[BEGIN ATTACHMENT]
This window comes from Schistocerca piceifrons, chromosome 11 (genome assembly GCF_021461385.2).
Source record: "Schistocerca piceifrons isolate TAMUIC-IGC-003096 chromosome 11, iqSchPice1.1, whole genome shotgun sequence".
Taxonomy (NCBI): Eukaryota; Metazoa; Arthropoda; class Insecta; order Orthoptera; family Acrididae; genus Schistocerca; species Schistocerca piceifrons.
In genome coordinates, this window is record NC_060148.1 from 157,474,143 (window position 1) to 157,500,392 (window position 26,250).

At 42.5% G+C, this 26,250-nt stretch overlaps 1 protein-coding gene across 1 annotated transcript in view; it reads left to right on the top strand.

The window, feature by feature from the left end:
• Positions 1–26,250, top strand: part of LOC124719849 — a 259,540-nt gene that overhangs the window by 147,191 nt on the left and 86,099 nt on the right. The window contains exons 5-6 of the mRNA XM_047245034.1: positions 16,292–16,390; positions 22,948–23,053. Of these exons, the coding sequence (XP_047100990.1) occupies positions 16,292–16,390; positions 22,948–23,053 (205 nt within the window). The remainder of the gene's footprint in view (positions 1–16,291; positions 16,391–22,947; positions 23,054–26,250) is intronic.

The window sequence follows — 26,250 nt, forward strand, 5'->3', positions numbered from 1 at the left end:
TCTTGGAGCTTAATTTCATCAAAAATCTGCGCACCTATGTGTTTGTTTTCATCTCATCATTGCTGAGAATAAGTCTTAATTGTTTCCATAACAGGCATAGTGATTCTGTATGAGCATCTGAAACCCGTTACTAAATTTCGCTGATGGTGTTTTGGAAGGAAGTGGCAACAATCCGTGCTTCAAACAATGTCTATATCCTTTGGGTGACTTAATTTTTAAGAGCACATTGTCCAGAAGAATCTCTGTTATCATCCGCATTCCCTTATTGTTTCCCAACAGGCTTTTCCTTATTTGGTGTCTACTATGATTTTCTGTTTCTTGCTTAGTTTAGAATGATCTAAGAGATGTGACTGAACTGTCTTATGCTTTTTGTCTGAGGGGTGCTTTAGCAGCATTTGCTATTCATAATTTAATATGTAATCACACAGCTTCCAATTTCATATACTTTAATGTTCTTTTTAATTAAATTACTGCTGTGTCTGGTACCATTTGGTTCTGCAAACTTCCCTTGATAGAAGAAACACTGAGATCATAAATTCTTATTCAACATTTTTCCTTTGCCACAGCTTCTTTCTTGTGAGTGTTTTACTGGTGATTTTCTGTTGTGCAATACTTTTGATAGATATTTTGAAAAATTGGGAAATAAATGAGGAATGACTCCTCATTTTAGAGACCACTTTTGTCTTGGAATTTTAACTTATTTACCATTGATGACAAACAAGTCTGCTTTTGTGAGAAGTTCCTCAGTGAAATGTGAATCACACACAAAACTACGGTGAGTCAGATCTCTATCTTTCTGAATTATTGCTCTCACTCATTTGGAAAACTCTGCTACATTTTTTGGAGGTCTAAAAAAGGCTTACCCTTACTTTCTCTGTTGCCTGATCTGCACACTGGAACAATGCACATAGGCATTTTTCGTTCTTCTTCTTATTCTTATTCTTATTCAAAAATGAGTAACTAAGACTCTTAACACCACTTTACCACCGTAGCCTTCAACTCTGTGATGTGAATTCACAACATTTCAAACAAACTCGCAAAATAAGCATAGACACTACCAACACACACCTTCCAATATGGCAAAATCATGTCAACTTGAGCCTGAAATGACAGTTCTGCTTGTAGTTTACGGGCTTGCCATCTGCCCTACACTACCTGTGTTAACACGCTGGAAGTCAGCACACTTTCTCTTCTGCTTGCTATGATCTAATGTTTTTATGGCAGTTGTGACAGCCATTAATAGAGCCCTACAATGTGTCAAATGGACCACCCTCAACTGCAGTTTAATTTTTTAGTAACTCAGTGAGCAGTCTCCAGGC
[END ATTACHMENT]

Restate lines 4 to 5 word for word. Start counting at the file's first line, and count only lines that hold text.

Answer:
In genome coordinates, this window is record NC_060148.1 from 157,474,143 (window position 1) to 157,500,392 (window position 26,250).

At 42.5% G+C, this 26,250-nt stretch overlaps 1 protein-coding gene across 1 annotated transcript in view; it reads left to right on the top strand.